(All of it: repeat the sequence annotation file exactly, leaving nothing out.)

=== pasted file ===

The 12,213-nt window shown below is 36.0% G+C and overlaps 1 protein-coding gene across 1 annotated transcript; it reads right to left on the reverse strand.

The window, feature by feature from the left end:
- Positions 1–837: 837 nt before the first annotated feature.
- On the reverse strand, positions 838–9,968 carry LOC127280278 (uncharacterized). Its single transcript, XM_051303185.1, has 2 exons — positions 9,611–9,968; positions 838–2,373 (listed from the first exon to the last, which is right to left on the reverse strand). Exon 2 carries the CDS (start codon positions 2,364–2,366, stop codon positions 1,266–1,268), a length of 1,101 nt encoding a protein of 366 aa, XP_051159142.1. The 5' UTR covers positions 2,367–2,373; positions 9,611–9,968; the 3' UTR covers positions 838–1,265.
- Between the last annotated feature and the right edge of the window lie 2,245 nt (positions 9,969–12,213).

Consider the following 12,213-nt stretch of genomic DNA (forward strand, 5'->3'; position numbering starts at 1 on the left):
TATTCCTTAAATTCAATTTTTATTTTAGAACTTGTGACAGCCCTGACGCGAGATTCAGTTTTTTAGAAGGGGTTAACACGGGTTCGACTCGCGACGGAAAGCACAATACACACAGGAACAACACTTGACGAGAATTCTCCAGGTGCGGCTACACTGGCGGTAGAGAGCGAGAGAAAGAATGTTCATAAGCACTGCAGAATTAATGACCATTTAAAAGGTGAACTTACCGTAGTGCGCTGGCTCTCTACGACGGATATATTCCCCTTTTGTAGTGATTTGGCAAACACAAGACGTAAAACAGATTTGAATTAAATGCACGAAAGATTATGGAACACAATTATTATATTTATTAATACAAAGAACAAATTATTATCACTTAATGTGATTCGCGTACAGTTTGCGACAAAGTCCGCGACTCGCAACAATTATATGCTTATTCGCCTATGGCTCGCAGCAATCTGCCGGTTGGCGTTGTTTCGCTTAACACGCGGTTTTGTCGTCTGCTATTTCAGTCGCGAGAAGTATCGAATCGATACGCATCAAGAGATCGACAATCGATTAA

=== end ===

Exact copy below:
The 12,213-nt window shown below is 36.0% G+C and overlaps 1 protein-coding gene across 1 annotated transcript; it reads right to left on the reverse strand.

The window, feature by feature from the left end:
- Positions 1–837: 837 nt before the first annotated feature.
- On the reverse strand, positions 838–9,968 carry LOC127280278 (uncharacterized). Its single transcript, XM_051303185.1, has 2 exons — positions 9,611–9,968; positions 838–2,373 (listed from the first exon to the last, which is right to left on the reverse strand). Exon 2 carries the CDS (start codon positions 2,364–2,366, stop codon positions 1,266–1,268), a length of 1,101 nt encoding a protein of 366 aa, XP_051159142.1. The 5' UTR covers positions 2,367–2,373; positions 9,611–9,968; the 3' UTR covers positions 838–1,265.
- Between the last annotated feature and the right edge of the window lie 2,245 nt (positions 9,969–12,213).

Consider the following 12,213-nt stretch of genomic DNA (forward strand, 5'->3'; position numbering starts at 1 on the left):
TATTCCTTAAATTCAATTTTTATTTTAGAACTTGTGACAGCCCTGACGCGAGATTCAGTTTTTTAGAAGGGGTTAACACGGGTTCGACTCGCGACGGAAAGCACAATACACACAGGAACAACACTTGACGAGAATTCTCCAGGTGCGGCTACACTGGCGGTAGAGAGCGAGAGAAAGAATGTTCATAAGCACTGCAGAATTAATGACCATTTAAAAGGTGAACTTACCGTAGTGCGCTGGCTCTCTACGACGGATATATTCCCCTTTTGTAGTGATTTGGCAAACACAAGACGTAAAACAGATTTGAATTAAATGCACGAAAGATTATGGAACACAATTATTATATTTATTAATACAAAGAACAAATTATTATCACTTAATGTGATTCGCGTACAGTTTGCGACAAAGTCCGCGACTCGCAACAATTATATGCTTATTCGCCTATGGCTCGCAGCAATCTGCCGGTTGGCGTTGTTTCGCTTAACACGCGGTTTTGTCGTCTGCTATTTCAGTCGCGAGAAGTATCGAATCGATACGCATCAAGAGATCGACAATCGATTAA